I’m a walking contradiction No, I’m not, I plead One day this, one day that How can I succeed? Do as I say, not as I do I’m going nowhere fast When I say that red is blue I mean that first is last I’m a walking contradiction Depending on my mood Don’t tell me about yesterday When I was really rude I know what is right and wrong And I must always be right Try to keep up with me And I’ll enjoy the fight
Johnny looked really sad Looked like he’d killed his dad Stood outside in the rain His face etched with the pain No one said a single word Least not that anyone heard Hands in pockets he trudged away He’s been like that since yesterday
19th Oct 2021 – I have such a clear image in my mind of the photograph that inspired this poem but cannot find it online anywhere. Perhaps I’m misremembering or making it a combination of other images. These will give you an idea at least:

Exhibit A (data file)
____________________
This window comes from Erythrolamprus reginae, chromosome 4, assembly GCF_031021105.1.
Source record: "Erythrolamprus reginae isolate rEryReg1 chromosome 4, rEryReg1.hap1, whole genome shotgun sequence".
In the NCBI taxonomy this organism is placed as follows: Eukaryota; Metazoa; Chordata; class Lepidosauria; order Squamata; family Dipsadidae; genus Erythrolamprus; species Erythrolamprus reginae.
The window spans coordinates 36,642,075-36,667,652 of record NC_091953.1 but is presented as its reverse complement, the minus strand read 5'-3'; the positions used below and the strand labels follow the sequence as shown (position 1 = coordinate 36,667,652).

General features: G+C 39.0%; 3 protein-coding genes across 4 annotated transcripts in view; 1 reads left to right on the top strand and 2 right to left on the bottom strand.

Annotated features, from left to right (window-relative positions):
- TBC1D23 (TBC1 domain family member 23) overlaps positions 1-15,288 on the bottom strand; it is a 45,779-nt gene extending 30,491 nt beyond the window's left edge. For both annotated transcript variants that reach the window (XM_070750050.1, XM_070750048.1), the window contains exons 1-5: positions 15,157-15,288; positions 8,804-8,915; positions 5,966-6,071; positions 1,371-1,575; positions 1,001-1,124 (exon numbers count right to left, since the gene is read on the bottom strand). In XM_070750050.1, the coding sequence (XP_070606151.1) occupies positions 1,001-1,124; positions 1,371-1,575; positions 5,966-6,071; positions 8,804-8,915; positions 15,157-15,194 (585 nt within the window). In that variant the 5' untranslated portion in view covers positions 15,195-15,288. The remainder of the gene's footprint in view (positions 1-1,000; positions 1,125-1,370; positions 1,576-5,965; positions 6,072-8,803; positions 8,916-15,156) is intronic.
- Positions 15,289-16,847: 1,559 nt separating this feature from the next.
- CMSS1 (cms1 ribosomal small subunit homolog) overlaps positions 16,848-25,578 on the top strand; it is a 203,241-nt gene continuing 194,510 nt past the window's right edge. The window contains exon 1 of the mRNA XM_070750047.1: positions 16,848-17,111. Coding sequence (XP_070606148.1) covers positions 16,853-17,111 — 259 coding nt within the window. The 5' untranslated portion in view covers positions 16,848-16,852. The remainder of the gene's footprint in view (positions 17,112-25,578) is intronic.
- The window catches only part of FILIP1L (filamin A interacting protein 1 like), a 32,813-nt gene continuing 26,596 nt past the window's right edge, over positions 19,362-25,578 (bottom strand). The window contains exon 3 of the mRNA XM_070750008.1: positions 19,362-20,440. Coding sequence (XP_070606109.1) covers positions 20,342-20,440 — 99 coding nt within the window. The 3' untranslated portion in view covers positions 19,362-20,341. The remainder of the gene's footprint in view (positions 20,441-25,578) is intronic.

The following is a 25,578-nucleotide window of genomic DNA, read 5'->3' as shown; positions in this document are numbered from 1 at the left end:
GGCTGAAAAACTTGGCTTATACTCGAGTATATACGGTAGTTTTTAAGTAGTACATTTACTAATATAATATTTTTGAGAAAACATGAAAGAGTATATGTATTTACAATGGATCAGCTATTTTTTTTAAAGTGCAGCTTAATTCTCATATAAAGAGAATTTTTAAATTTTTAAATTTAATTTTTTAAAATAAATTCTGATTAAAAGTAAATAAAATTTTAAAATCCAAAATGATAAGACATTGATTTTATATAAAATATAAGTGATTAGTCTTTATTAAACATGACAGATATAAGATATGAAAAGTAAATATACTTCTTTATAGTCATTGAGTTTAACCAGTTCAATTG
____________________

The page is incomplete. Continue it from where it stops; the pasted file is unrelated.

19th Oct 2021 – My very first concert. Mum dropped me and Rupert at the Arts Centre around 7pm and would come back around 10.30pm to pick us up again. There were people everywhere. This was still a time when entertainment was not at anyone’s fingertips and folks would save their money for events like this and make a night of it. We were rowdy 14-year-olds on what felt somewhat like unknown territory.
My only recollection of the Flying Padovani’s was a bald guy on stage. Their music passed me by like a familiar b-movie, anticipating the real deal.
Stiff Little Fingers had made a big impression on me back in 1980 with their ‘Nobody’s Heroes’ album and seeing them perform ‘At The Edge’ on Top of the Pops. Intelligent lyrics and rousing choruses, melodic guitars and galloping rhythms.
By 1982 they had already released their third album ‘Go For It’, another classic, and were touring around this new ‘Listen’ EP. Although the recording felt a lot more restrained than previously, they were still writing great songs and they translated perfectly for the live experience.